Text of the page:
Last week, Phenom Hoops traveled out to Bishop McGuinness in Kernersville, North Carolina for the NC Spartans’ media day. The practice featured their five 17U squads, which allowed us to see the differences in style and roster construction between each team. We’ve seen this program put kids in college on a yearly basis, yet this might honestly be their most talented group from top to bottom. It’s a surefire guarantee that college coaches will be pursuing players across these five teams (Liles, Pittman, Patton, Lindell, and Bell), so let’s take a closer look at their individual makeups—moving on to Alex Bell’s group of unsigned seniors.
6’7 Tee Harris (East Rowan)
Despite not being in attendance, we have a large enough sample size of Teyachta Harris to know that he’ll be a massive leader for this group. His blend of size, skill, and athleticism immediately makes him a matchup problem for most types of opponents. Harris is a versatile forward with ball skills and the ability to be featured in various different ways. He’s going to inevitably become a priority for next-level programs.
6’1 Isaiah Ramazani (High Point Christian)
Given his status as a returning leader, Isaiah Ramazani should be as valuable to this group as anyone. He’s a long, wiry, well-rounded guard prospect with a high motor and quality feel for the game on both ends of the floor. Ramazani is able to initiate the offense, set up others, and consistently apply efficient scoring pressure from all three levels. He’s an active defender who rebounds well for his size and pushes transition play whenever possible. Ramazani is a smart, unselfish, team-first guy who should have various schools in pursuit.
6’2 Adam Harvey (Chatham Charter)
Between his production and constant team success over the years, it’s surprising that Adam Harvey doesn’t have more action within his recruitment. He’s a wiry wing prospect with length, toughness, and the ability to apply phenomenal scoring pressure from anywhere inside the arc. Harvey can reliably pass, handle, and score the ball while making a consistent impact as a defender and rebounder. Harvey can also knock down three-pointers, but his well-rounded game allows him to take what the defense gives him and alter his approach based on matchup or opponent.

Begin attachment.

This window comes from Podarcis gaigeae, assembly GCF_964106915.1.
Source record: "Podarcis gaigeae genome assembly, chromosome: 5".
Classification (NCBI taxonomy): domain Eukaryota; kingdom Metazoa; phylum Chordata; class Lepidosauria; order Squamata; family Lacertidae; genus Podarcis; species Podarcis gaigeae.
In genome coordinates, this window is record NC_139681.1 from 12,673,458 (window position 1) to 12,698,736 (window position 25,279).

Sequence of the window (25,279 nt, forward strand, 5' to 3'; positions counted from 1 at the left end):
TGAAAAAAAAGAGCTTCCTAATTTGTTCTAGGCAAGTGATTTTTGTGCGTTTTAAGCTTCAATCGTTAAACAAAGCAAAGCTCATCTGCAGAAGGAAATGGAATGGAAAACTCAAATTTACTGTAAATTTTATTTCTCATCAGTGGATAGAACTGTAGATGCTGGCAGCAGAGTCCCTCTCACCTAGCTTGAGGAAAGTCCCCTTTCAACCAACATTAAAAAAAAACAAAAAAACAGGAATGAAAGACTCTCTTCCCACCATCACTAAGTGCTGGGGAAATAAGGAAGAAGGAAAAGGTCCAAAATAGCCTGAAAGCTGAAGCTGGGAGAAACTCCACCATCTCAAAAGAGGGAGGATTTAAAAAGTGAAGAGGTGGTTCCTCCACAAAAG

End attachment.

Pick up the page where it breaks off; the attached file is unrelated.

6’2 Aamir Mapp (Chatham Charter)
Similar to his teammate above, Aamir Mapp is a guy who should simply have more opportunities to play in college. At 6-foot-2, he’s a tough, fairly well-rounded utility guy with an understanding of how to naturally affect all facets of the game. Mapp possesses a strong frame with great length, scoring ability, a high motor, and a clear willingness to make hustle plays or do the dirty work. He plays bigger than his height would imply, both as a defender and rebounder, and plays very well through contact on both ends of the floor. Mapp’s ability to do a healthy amount of everything should make him a key piece for this group.
6’3 Parker Allen (Shining Light)
Given his sheer three-point volume with the Knights, one should expect Parker Allen to be among the main shooting threats on this roster. He’s a scrappy defender, capable cutter, and useful spot-up threat with an understanding of how to complement others in the team structure. Allen is capable of attacking closeouts, making the extra pass, and making hustle plays, but will also warrant plenty of respect as a spot-up option.
6’5 Enzo Geremski (Forsyth Country Day)
Every team needs a guy like Enzo Geremski, someone who will consistently do the little things and embrace whatever role is given to him. He’s tough, scrappy, and possesses the necessary size and defensive prowess to cause a lot of problems for opponents. Geremski finishes well and can knock down jumpers if necessary, but his value is often seen through his motor and presence as a defender and rebounder. He makes hustle plays, defends multiple positions, and simply stands out as a low-maintenance piece in every possible setting.
6’3 Jake Schneider (Shining Light)
Between his perimeter shooting and abilities as a playmaker, Jake Schneider should be a quality cog for this squad. He’s a capable spot-up threat from beyond the arc, but is arguably better when tasked when creating and setting up others. Schneider takes care of the ball, provides consistent effort on defense, and doesn’t shy away from contact around the basket.
6’2 O’Shae Fernanders (East Forsyth)
Given all the flashes we’ve seen over the years, there’s still a lot of reason to be excited about O’Shae Fernanders and his appeal as a college-level prospect. He’s a quality athlete with size, creation skills, and scoring ability. Fernanders can effectively play with or without the ball in his hands and understands how to apply pressure in transition as well as the half-court structure.
6’5 Zeph Jones (Bull City Prep)
This group has a variety of useful pieces, which certainly includes Zeph Jones and everything he brings to the table. He’s a big, strong-bodied forward prospect with excellent three-point shooting and solid capabilities as an interior piece. Jones spaces the floor at a nice percentage, but can also utilize his size, strength, and motor to make his presence felt on the glass. He’s a willing passer and engaged defender. Jones can play multiple roles based on matchup.
6’0 Brock McKnight (Alleghany)
Rounding out this group, Brock McKnight is an extremely lethal three-point shooter with the ability to produce from either backcourt position. He’s a reliable initiator and spot-up threat with a steady presence on both ends of the floor. McKnight displays quickness, useful vision, and an understanding of how to find opportunities within the flow of the action. He also offers nice strength and defensive prowess.